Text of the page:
By Steve Elliott
The state of Maine has, for the first time, hired an outside group to inspect medical marijuana growing operations, a move being heavily criticized by patient advocates who say the process is poorly planned. The inspections have already begun, with many caregivers being quite surprised when they happen?
The Maine Department of Human Services last month signed a one-year contract with the Maine Sheriffs' Association, of all groups, agreeing to pay them $167,000 to inspect cannabis growing operations across the state, reports Michael Shepherd at CentralMaine.com.
“The department has contracted with the sheriffs association to provide follow-up investigations on complaints that are medical marijuana related,” DHHS spokesman David Sorensen said Friday, reports Nok-Noi Ricker at the Bangor Daily News. “They are not current deputies; they are retired law enforcement personnel," he claimed. "They are essentially investigators. They are not acting as law enforcement agents.”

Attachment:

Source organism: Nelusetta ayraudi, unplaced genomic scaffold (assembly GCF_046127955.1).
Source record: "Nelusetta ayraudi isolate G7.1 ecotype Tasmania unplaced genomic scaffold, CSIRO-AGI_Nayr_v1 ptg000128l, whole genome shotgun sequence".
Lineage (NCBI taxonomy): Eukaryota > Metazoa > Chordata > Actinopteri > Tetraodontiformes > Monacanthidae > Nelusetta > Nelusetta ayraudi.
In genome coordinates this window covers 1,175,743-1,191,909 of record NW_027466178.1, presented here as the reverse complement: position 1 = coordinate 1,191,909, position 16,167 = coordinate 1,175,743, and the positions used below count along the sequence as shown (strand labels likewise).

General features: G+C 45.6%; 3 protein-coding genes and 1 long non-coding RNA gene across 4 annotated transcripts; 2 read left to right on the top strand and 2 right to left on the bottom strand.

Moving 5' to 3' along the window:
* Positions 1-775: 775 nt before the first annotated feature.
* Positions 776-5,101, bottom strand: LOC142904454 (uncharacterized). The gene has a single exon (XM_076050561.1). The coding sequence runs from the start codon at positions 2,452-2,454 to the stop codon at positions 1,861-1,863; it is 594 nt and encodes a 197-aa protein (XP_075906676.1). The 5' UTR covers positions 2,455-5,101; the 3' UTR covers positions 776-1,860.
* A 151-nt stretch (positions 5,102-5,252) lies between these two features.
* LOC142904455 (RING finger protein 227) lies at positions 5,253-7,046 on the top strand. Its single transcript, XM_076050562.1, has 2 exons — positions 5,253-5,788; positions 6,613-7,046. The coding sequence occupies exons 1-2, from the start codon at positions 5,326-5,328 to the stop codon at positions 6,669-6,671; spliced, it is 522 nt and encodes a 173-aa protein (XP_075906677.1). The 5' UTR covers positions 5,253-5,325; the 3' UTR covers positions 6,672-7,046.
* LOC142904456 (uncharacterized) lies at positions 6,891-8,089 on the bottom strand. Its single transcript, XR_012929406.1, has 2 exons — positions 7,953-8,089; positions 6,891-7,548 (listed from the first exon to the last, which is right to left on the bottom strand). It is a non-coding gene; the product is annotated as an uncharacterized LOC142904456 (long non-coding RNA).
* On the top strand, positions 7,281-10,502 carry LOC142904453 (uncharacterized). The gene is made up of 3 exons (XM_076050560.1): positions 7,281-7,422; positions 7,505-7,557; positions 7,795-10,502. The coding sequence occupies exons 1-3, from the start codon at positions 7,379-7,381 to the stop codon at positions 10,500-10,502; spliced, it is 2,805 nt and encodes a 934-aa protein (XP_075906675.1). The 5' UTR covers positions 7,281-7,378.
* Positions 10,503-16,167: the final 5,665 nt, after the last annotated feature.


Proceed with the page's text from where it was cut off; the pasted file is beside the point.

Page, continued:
The inspections are primarily for caregivers, said DHHS spokesman David Sorenson. Caregivers, under Maine's medical marijuana law, are allowed to grow cannabis for up to five patients who have doctors' authorizations to use the herb medicinally.